In your response to FDA-483 Observation 5, you stated that the missing questions have been added to your Donor Medical History Interview Form and outdated verbiage has been removed. You also state that, “. . . the HIV antibody test performed by the (b)(4) is a (b)(4) test that detects HIV type O.” In the FDA guidance document titled “Guidance for Industry: Eligibility Determination for Donors of Human Cells, Tissues, and Cellular and Tissue-Based Products (HCT/Ps)” (August 27, 2007) (available at:
http://www.fda.gov/BiologicsBloodVaccines/GuidanceComplianceRegulatoryInformation/Guidances/CellularandGeneTherapy/ucm072929.htm),  FDA explains that establishments utilizing an FDA-licensed HIV-1/2 antibody donor screening test that is specifically as sensitive for detection of HIV group O antibodies may delete from their screening procedures the questions related to risk factors for HIV group O. We note that while this may apply to your future donors who are tested by the (b)(6) using the (b)(6) test, your previous donors were not tested for HIV group O and were not asked the questions related to risk factors for HIV group O. You did not address these prior donors in your response.
 
In your response to FDA-483 Observation 6, you stated, “Sperm freezing records will specifically address whether the specimen was tested for infectious substances before freezing.” You also provided a revised “Sperm Freezing” form that includes the statement “Evaluated for infectious substances” with an adjacent line to place a check mark if the semen donor has been tested for relevant communicable disease agents. However, we note that under 21 CFR 1271.90(b), if an HCT/P has been donated by a sexually intimate partner of the recipient for reproductive use, the HCT/P must be labeled with the statement, “NOT EVALUATED FOR INFECTIOUS SUBSTANCES,” unless you have performed all otherwise applicable screening and testing under 21 CFR Parts 1271.75, 1271.80, and 1271.85. The HCT/P must also be labeled with the statement, “WARNING: Advise recipient of communicable disease risks” when the donor eligibility determination under 21 CFR 1271.50(a) is not performed or is not completed, or the results of screening and/or testing indicate the presence of and/or risk factors for relevant communicable disease agents or diseases.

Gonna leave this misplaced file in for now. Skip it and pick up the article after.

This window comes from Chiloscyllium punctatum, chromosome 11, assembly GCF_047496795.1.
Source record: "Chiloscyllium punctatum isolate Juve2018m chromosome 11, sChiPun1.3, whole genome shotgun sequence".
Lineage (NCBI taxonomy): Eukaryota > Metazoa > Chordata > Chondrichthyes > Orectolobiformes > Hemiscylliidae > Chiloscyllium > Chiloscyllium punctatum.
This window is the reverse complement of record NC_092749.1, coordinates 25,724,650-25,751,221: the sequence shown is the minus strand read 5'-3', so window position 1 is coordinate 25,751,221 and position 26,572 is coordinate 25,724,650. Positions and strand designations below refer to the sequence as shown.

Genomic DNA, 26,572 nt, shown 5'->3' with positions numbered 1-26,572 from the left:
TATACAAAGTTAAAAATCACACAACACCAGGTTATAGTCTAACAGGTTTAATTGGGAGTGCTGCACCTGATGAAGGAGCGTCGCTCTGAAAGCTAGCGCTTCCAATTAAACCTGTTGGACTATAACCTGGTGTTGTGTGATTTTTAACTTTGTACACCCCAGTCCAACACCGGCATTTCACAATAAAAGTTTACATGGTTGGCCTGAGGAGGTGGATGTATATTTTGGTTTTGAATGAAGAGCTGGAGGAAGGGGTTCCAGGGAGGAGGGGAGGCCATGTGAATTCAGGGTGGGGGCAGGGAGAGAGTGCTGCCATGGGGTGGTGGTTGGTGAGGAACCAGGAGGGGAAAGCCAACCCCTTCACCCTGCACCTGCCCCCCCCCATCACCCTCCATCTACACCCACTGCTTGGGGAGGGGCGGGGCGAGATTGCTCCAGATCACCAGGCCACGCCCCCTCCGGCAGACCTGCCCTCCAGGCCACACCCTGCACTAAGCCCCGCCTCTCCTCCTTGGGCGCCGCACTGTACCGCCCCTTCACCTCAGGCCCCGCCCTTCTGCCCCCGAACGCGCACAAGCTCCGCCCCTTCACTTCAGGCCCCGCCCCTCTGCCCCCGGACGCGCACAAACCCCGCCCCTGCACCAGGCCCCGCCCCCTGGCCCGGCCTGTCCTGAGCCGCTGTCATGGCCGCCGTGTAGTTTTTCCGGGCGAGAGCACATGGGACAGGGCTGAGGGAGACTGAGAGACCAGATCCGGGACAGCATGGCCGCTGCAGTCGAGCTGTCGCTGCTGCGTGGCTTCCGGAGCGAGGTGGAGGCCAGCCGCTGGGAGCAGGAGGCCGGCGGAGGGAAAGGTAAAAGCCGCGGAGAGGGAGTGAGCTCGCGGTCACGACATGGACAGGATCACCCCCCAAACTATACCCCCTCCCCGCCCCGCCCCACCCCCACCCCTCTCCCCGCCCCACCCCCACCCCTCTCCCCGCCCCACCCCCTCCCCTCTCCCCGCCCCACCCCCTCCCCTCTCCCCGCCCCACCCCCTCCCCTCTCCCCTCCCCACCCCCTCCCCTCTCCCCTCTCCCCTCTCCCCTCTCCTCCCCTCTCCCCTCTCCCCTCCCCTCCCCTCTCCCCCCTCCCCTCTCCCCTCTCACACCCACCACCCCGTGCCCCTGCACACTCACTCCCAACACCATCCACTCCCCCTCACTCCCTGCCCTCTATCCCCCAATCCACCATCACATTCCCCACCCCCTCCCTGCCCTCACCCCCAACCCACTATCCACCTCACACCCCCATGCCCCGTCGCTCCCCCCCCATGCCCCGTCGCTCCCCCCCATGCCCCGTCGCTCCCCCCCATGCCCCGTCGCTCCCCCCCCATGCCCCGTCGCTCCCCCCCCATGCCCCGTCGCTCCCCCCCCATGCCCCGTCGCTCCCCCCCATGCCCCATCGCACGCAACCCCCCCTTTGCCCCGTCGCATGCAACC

In the FDA guidance document titled “Guidance for Industry: Eligibility Determination for Donors of Human Cells, Tissues, and Cellular and Tissue-Based Products (HCT/Ps)” (August 27, 2007), FDA explains that the term “label,” as described in 21 CFR Parts 1271.60(d), 1271.65(b), and 1271.90(b) means either (1) a printed label affixed to the HCT/P container or (2) a printed label affixed as a tie-tag to the HCT/P container. However, if this is not possible because the container is too small or is frozen, the “Warning” statements may accompany the HCT/P. We do not believe your revised “Sperm Freezing” form meets the intent of the labeling requirements at 21 CFR 1271.90(b). In addition, you did not indicate whether you plan to review prior semen donor records to determine if the HCT/Ps have been labeled in accordance with the regulatory requirements.
 
You should take prompt action to correct the violations addressed in this letter and prevent their recurrence.  Failure to promptly correct these violations may result in regulatory action being initiated by the Food and Drug Administration without further notice. 
 
Please notify this office in writing within fifteen (15) working days from the date you receive this letter of the specific steps you have taken to correct the noted violations, including an explanation of how you plan to prevent these violations, or similar violations, from occurring again.  If corrective action cannot be completed within 15 working days, state the reason for the delay and the timeframe within which the corrections will be completed.
 
Your response should be sent to LCDR Cynthia White, Compliance Officer, Food and Drug Administration, 22215 26th Avenue SE, Suite 210, Bothell, Washington 98021-4425. If you have any questions about the content of this letter, please contact LCDR White at 425-302-0422.
                                                                              
Sincerely,
/S/ 
Charles M. Breen
District Director


[1] Under 21 CFR 1271.75(e), an abbreviated donor screening procedure may be used on repeat donations from a living donor if the establishment has performed a complete donor screening procedure, including a physical examination, within the previous six months.